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The Nonindigenous Occurrences section of the NAS species profiles has a new structure. The section is now dynamically updated from the NAS database to ensure that it contains the most current and accurate information. Occurrences are summarized in Table 1, alphabetically by state, with years of earliest and most recent observations, and the tally and names of drainages where the species was observed. The table contains hyperlinks to collections tables of specimens based on the states, years, and drainages selected. References to specimens that were not obtained through sighting reports and personal communications are found through the hyperlink in the Table 1 caption or through the individual specimens linked in the collections tables.




Salvelinus namaycush
Salvelinus namaycush
(Lake Trout)
Fishes
Native Transplant
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Salvelinus namaycush (Walbaum in Artedi, 1792)

Common name: Lake Trout

Synonyms and Other Names: mackinaw, siscowet.

Taxonomy: available through www.itis.govITIS logo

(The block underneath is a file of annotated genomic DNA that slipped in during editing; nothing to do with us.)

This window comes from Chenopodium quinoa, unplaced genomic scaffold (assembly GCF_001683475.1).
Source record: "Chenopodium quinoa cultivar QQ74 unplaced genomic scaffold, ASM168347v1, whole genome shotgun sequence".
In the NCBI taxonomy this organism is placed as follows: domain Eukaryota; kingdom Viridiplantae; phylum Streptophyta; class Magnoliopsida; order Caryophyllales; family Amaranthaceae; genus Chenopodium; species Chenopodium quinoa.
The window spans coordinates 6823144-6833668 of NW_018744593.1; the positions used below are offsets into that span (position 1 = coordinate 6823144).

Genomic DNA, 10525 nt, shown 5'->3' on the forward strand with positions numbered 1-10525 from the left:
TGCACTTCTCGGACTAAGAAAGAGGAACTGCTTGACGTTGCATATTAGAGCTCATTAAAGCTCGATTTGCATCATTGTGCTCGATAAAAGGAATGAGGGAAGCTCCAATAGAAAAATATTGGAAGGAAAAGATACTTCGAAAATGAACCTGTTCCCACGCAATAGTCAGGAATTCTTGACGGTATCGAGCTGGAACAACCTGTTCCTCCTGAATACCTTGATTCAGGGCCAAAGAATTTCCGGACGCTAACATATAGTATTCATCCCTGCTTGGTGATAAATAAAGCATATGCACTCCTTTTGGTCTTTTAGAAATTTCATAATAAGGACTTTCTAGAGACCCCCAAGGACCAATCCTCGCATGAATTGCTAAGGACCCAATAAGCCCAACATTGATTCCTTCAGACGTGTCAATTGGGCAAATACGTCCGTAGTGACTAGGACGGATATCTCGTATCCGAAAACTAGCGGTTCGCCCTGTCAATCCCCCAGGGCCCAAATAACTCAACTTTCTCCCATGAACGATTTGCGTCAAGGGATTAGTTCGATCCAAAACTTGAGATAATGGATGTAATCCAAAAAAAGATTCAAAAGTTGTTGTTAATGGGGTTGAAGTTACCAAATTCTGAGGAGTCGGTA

Identification: Scott and Crossman (1973); Becker (1983); Smith (1985); Page and Burr (1991).

Size: 126 cm.

Native Range: Widely distributed from northern Canada and Alaska (missing in southern prairie provinces) south to New England and Great Lakes basin (Page and Burr 1991). In northwestern Montana, Lake Trout are native in Waterton Lake, Glenns Lake, Cosley Lake, and St. Mary Lake. (Snyder and Oswald 2005). In southwestern Montana, glacial relict populations of Lake Trout exist in Elk Lake and Twin Lake (Vincent 1963, Brown 1971, Synder and Oswald 2005).

US auto-generated map Legend USGS Logo
Alaska auto-generated map
Alaska
Hawaii auto-generated map
Hawaii
Caribbean auto-generated map
Puerto Rico &
Virgin Islands
Guam auto-generated map
Guam Saipan
Native range data for this species provided in part by NatureServe NS logo
Hydrologic Unit Codes (HUCs) Explained
Interactive maps: Point Distribution Maps

Nonindigenous Occurrences:

Table 1. States with nonindigenous occurrences, the earliest and latest observations in each state, and the tally and names of HUCs with observations†. Names and dates are hyperlinked to their relevant specimen records. The list of references for all nonindigenous occurrences of Salvelinus namaycush are found here.

StateYear of earliest observationYear of last observationTotal HUCs with observations†HUCs with observations†
Arkansas198619974Beaver Reservoir; Bull Shoals Lake; Lake Conway-Point Remove; Little Red
California1865200010Honey-Eagle Lakes; Lake Tahoe; Lower Sacramento; Middle Fork Feather; Newport Bay; North Fork Feather; Sacramento Headwaters; San Francisco Coastal South; Truckee; Upper Cache